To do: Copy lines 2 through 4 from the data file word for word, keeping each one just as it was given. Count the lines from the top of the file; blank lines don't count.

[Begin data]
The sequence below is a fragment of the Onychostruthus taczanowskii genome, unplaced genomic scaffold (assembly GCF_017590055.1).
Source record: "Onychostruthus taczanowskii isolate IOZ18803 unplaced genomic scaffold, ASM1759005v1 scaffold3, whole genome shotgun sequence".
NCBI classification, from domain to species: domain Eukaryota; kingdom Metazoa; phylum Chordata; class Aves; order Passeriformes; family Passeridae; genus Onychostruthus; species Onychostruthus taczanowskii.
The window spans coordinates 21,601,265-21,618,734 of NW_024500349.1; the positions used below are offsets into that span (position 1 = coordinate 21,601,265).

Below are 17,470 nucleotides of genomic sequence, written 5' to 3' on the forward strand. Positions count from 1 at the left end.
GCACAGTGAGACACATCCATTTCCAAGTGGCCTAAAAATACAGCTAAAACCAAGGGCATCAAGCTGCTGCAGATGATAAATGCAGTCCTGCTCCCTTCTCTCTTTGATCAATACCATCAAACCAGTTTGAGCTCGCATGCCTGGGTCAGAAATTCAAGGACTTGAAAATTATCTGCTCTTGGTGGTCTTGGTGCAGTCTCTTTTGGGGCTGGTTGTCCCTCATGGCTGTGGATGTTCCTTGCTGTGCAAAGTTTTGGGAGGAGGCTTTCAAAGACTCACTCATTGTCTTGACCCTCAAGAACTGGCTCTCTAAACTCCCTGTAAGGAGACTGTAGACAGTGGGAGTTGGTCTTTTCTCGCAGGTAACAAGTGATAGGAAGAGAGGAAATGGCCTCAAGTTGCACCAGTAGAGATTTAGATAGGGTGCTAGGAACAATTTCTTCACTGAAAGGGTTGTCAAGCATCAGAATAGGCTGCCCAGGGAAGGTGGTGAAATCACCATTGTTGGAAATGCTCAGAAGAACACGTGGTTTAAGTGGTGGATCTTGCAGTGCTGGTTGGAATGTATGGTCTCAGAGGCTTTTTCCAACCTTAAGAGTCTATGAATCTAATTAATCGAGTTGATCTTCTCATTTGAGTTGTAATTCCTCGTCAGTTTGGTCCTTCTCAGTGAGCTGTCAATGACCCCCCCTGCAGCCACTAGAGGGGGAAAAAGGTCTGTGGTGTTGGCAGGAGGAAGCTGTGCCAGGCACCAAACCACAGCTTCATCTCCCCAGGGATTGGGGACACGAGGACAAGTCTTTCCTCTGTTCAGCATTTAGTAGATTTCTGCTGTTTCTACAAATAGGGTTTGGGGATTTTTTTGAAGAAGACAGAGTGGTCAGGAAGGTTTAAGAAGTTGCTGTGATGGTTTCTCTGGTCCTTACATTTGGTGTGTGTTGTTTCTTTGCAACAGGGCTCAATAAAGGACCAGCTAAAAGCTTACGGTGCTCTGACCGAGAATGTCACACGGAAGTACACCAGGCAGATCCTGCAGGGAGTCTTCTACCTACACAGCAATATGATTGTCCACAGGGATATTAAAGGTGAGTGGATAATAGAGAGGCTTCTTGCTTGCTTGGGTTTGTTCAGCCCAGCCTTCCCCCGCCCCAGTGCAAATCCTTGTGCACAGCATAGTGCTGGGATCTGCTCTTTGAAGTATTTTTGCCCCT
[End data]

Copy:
Source record: "Onychostruthus taczanowskii isolate IOZ18803 unplaced genomic scaffold, ASM1759005v1 scaffold3, whole genome shotgun sequence".
NCBI classification, from domain to species: domain Eukaryota; kingdom Metazoa; phylum Chordata; class Aves; order Passeriformes; family Passeridae; genus Onychostruthus; species Onychostruthus taczanowskii.
The window spans coordinates 21,601,265-21,618,734 of NW_024500349.1; the positions used below are offsets into that span (position 1 = coordinate 21,601,265).